Lessons Learnt and Unlearnt

Life begins with unity. We begin with our family unit, who are, for most, more similar than different. At least until we reach a certain age where we gain some more independence they’ll be of the same socio-economic, cultural, religious, and (more than likely) ethnic background as us. Our extended families will also tend to be more similar than different. Going further, for a host of economic and anthropological reasons, our neighbours will also share many of our traits (be they socio-economic, political, cultural, or religious). If we go to public school in the local area, then it is more than likely that our schoolmates will be more similar to us than different.

We begin in unity. This means that for the early part of our life the lessons we learn are from the people inside our inner circle. These could be lessons about ourselves – for instance learning about our inherited religion, or cultural background. But this also extends to lessons we learn about people outside our circles. For most of us, the first lessons we learn about people who are different to us, comes from people who are different to them. Now this doesn’t have to be a bad thing, and it is potentially unavoidable. However, it can be problematic.

It can be problematic when the prejudices, generalisations, or stereotypes held by those around us become our views. And if we don’t actually get to know people from beyond our circle we may find it hard to form our own understanding free from that we have inherited.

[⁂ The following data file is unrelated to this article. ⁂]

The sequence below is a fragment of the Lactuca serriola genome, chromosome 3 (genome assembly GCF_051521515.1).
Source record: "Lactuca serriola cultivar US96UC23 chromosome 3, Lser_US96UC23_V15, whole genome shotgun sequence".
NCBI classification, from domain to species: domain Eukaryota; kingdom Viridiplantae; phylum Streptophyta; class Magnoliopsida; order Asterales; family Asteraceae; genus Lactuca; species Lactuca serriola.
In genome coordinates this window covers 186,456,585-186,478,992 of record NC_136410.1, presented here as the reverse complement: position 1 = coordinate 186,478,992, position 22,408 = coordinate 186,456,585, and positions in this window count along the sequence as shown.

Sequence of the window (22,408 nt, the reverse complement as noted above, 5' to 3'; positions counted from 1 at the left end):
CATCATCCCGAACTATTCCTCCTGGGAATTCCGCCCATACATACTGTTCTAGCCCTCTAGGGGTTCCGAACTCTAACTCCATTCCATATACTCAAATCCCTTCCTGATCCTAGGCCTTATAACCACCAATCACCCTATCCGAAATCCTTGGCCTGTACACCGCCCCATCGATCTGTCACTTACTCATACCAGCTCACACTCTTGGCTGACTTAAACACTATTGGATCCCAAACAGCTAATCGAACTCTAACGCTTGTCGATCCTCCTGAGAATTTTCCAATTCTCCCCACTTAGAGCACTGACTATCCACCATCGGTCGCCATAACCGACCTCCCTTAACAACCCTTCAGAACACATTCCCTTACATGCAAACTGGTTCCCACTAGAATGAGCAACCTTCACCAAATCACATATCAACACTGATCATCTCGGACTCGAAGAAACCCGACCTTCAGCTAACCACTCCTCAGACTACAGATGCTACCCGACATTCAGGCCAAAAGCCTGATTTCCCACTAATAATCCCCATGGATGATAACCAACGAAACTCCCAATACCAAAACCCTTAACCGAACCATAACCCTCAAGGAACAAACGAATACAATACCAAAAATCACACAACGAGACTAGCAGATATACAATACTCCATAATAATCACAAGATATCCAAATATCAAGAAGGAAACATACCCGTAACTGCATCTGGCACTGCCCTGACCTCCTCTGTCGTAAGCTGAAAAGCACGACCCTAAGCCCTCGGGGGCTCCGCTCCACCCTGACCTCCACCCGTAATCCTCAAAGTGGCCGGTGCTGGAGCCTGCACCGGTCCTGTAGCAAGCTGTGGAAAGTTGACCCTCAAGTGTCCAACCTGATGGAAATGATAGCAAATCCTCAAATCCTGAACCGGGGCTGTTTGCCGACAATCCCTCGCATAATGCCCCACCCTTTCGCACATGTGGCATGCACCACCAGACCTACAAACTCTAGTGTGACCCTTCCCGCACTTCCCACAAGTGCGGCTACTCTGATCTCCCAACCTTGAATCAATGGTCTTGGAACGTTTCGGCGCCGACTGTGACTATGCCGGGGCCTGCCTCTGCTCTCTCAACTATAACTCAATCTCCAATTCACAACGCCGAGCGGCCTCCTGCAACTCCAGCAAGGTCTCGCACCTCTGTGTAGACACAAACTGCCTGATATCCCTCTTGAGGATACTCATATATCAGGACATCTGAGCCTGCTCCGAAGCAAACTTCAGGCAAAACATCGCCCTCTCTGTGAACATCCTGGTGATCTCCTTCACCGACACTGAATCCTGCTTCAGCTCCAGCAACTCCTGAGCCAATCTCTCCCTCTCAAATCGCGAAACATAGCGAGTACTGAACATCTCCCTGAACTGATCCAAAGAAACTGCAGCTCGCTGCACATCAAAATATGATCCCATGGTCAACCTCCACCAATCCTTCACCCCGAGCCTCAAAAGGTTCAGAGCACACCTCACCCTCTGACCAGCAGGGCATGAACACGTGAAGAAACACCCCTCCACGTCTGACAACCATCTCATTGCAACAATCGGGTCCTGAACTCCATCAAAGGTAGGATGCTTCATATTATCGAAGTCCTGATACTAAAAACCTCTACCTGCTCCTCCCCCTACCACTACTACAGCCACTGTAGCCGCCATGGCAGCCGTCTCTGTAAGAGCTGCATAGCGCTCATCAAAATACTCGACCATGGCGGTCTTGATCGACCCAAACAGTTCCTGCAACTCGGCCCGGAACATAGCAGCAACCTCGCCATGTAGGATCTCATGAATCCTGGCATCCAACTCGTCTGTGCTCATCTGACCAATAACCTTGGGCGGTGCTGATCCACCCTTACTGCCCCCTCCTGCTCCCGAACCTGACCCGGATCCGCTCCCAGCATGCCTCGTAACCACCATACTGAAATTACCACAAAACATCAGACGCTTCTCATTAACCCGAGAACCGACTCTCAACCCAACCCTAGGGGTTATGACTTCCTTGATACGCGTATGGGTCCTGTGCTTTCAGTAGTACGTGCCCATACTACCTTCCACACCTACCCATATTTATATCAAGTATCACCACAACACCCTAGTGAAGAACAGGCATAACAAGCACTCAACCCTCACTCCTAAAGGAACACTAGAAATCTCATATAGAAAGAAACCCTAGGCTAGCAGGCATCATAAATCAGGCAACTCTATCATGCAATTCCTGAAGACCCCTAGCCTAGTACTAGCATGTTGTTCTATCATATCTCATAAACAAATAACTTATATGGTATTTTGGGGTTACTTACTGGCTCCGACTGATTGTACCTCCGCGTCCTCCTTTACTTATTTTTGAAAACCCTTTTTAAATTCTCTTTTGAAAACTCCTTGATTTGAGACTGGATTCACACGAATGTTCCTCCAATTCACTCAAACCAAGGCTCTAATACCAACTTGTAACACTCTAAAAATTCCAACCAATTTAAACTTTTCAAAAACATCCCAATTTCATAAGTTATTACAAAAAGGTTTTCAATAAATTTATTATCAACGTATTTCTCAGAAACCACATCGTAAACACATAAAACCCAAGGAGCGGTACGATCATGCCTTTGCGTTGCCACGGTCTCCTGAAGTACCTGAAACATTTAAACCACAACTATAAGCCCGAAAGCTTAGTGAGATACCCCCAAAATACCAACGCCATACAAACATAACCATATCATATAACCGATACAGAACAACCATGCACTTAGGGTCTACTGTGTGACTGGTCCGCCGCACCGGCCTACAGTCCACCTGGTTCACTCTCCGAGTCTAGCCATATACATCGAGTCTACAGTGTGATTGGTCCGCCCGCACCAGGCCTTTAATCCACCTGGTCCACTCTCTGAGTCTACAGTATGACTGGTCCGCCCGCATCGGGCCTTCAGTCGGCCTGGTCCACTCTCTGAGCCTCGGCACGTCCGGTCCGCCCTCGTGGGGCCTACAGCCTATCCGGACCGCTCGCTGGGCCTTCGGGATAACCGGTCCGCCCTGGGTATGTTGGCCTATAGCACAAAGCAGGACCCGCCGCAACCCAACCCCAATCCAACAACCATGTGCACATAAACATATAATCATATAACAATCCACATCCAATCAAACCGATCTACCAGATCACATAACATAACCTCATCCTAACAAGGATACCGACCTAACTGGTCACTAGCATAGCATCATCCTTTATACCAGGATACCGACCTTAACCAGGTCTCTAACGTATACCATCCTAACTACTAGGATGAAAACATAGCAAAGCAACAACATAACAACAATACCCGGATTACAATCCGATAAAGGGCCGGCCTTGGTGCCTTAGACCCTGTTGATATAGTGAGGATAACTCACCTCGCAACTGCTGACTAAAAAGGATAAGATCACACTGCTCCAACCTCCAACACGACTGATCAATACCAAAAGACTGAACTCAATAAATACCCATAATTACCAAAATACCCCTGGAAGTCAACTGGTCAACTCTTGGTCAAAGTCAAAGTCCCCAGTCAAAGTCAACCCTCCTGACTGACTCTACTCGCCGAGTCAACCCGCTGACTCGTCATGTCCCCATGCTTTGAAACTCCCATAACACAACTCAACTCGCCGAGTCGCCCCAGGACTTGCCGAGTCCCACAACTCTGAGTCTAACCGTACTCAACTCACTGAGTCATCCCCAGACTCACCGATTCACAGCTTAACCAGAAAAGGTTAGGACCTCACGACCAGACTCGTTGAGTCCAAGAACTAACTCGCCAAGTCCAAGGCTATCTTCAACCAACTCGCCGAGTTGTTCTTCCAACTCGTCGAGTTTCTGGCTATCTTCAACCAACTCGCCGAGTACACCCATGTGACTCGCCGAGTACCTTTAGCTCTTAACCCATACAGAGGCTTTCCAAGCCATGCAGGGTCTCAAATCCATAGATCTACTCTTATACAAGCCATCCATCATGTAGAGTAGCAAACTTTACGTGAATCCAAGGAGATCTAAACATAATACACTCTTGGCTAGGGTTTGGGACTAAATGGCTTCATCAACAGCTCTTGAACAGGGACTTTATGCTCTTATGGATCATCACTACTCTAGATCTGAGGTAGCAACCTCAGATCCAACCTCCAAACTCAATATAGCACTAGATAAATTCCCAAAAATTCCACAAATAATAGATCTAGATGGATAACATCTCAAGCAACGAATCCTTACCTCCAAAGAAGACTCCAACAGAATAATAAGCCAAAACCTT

It can be very difficult to unlearn the lessons of our youth. Particularly if these lessons come from people close to us, people we trust. The lessons we learn from parents, family or family friends, (and even youth leaders, sports coaches, or school teachers) have a relational element lurking beneath which make them hard to unlearn – we can find it difficult to separate the view from the person. Perhaps we feel that by rejecting the lesson we are rejecting the person, or perhaps over time the lessons we learnt growing up have intertwined into a house of cards and we worry that if we begin to pull at individual lessons the whole thing will come crashing down. Perhaps it is best to just leave well enough alone.

But we cannot leave well enough alone. There are lessons which have to be unlearnt 

Lessons of prejudice, exclusion, and animosity need to be unlearnt and replaced with lessons built by relationships, based on embrace and respect.  

We could perhaps make an argument that at its core the New Testament is a story of lessons learnt and unlearnt (though it’s never simply a linear path). As a case study, let us turn to Peter’s story of learning and unlearning; for within it we find examples of most of the types of lessons we need to unlearn, their reason for being, and the path out from them.


Unlearning Religion: From the outset Peter had to unlearn his Messianic expectations – that being – his expectations of who Jesus was and what he would achieve. He had inherited from those around him the lesson that the Messiah would be this great military conqueror who would overthrow the Empire in vainglorious battle. He held so tightly to this image that he was willing to stand in the way of the movement, stand in the way of the self-giving, forgiving, and loving march to Calvary. Peter had to let go of a picture of a God based on tradition and his own desires and give over to something he couldn’t control nor understand.